Fan Transforms 1958 Stereo Unit Into Derry From Stephen King’s It

1986’s It wasn’t my first brush with Stephen King’s work. That honor of course went to a few film adaptations like 1980’s The Shining as well as 1983’s The Dead Zone. Having said that however, It was one of the first books I read of Stephen King. The first two being his early short story collections Night Shift and Skeleton Crew. I recall vividly in fact my Junior High School teacher praising It and finding the paperback for sale that very afternoon, at a local supermarket.
It - Stephen King

For the next three days I could NOT put the book down. Not during class nor for that matter on the way home on the bus. Furthermore even eating dinner, you could find my nose planted firmly in the engrossing novel. While I am and always shall be a Stephen King fan – no book has captured my attention so much so like It. Until the publication of 2013’s Joyland that is!

Read: Check out my review of Joyland

When I was growing up – almost to the point of High School. We weren’t fortunate enough to have a bathroom with a shower. So for most of my young life I washed my hair in the bathroom sink. An act that I admit I was quite hesitant to do after reading King’s book…for fear of looking into the drain and finding something looking back at me!

Read: Speaking of fear – check out this vintage American Express commercial to see what scared Stephen King

Imagine my surprise and delight when the other day I stumbled across the lavish work of Kassiopeya. Who took it upon herself to craft a magnificent piece of artwork entitled Welcome to Derry. This was done by converting a 1958 stereo unit into the facade of the bright and sunlit town of Derry. As well as when the cabinet doors are opened, presenting the dark and festering domain of Pennywise.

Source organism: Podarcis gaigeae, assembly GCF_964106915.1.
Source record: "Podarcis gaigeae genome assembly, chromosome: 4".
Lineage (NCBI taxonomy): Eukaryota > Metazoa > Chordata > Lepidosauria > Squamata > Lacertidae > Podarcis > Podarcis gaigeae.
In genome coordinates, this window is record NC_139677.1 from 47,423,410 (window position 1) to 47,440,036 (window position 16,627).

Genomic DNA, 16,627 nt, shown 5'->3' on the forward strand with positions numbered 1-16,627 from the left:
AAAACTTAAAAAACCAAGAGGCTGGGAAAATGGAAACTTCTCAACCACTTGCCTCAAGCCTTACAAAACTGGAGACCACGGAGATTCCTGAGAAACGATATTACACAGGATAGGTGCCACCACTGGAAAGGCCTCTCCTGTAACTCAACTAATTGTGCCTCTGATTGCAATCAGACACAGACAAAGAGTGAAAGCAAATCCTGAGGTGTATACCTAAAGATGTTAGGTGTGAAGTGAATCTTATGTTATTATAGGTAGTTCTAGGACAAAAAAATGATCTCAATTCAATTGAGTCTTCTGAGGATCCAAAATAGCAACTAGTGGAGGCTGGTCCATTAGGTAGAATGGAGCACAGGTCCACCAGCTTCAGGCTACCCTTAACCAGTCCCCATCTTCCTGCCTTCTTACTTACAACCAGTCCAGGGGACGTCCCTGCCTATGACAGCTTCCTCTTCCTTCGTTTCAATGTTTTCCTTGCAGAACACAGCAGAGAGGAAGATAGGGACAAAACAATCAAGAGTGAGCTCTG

It - Welcome to Derry

All images courtesy of Kassiopeya.


To say that Kassiopeya lovingly included scores of detail from the 1986 novel itself is an understatement. I’ve rarely seen such a work of art that has taken my very breath away as Welcome to Derry has. Don’t take my word for it – gaze on this small sampling yourself.


As I’ve already mentioned, the artist made sure to include the dangers below Derry.


Of the project itself, Kassiopeya has said of it:
“My Derry – including its underground world of the sewers – is now integrated in that furniture. The novel, with all its references to Rock ‘n’ Roll in the Fifties has merged into a whole with that furniture, and has become part of it. The surface represents the romantic sight of a Derry street bathed in the golden light of a late summer day. Only when you flip open the cabinet door you do see what is underneath: The sewage pipes way down below… in the green glowing light of the deadlights.”